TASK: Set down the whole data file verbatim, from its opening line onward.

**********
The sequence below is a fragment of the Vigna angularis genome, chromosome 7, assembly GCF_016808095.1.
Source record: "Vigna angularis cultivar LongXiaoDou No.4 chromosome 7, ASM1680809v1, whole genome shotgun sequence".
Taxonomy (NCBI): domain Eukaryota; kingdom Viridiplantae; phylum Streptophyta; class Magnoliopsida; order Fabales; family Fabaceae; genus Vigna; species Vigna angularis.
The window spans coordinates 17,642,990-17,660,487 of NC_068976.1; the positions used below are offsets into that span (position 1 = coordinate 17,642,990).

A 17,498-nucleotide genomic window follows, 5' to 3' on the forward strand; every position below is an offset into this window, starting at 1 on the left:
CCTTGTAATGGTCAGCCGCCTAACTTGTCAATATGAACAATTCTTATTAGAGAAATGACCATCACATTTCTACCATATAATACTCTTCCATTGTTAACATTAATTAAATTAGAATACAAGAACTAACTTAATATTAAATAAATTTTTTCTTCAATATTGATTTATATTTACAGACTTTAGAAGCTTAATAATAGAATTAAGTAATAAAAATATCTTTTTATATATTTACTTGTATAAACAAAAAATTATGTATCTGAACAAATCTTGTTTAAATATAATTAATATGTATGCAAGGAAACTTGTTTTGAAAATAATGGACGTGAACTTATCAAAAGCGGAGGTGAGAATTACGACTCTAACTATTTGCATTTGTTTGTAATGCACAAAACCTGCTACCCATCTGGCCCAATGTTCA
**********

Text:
The sequence below is a fragment of the Vigna angularis genome, chromosome 7, assembly GCF_016808095.1.
Source record: "Vigna angularis cultivar LongXiaoDou No.4 chromosome 7, ASM1680809v1, whole genome shotgun sequence".
Taxonomy (NCBI): domain Eukaryota; kingdom Viridiplantae; phylum Streptophyta; class Magnoliopsida; order Fabales; family Fabaceae; genus Vigna; species Vigna angularis.
The window spans coordinates 17,642,990-17,660,487 of NC_068976.1; the positions used below are offsets into that span (position 1 = coordinate 17,642,990).

A 17,498-nucleotide genomic window follows, 5' to 3' on the forward strand; every position below is an offset into this window, starting at 1 on the left:
CCTTGTAATGGTCAGCCGCCTAACTTGTCAATATGAACAATTCTTATTAGAGAAATGACCATCACATTTCTACCATATAATACTCTTCCATTGTTAACATTAATTAAATTAGAATACAAGAACTAACTTAATATTAAATAAATTTTTTCTTCAATATTGATTTATATTTACAGACTTTAGAAGCTTAATAATAGAATTAAGTAATAAAAATATCTTTTTATATATTTACTTGTATAAACAAAAAATTATGTATCTGAACAAATCTTGTTTAAATATAATTAATATGTATGCAAGGAAACTTGTTTTGAAAATAATGGACGTGAACTTATCAAAAGCGGAGGTGAGAATTACGACTCTAACTATTTGCATTTGTTTGTAATGCACAAAACCTGCTACCCATCTGGCCCAATGTTCA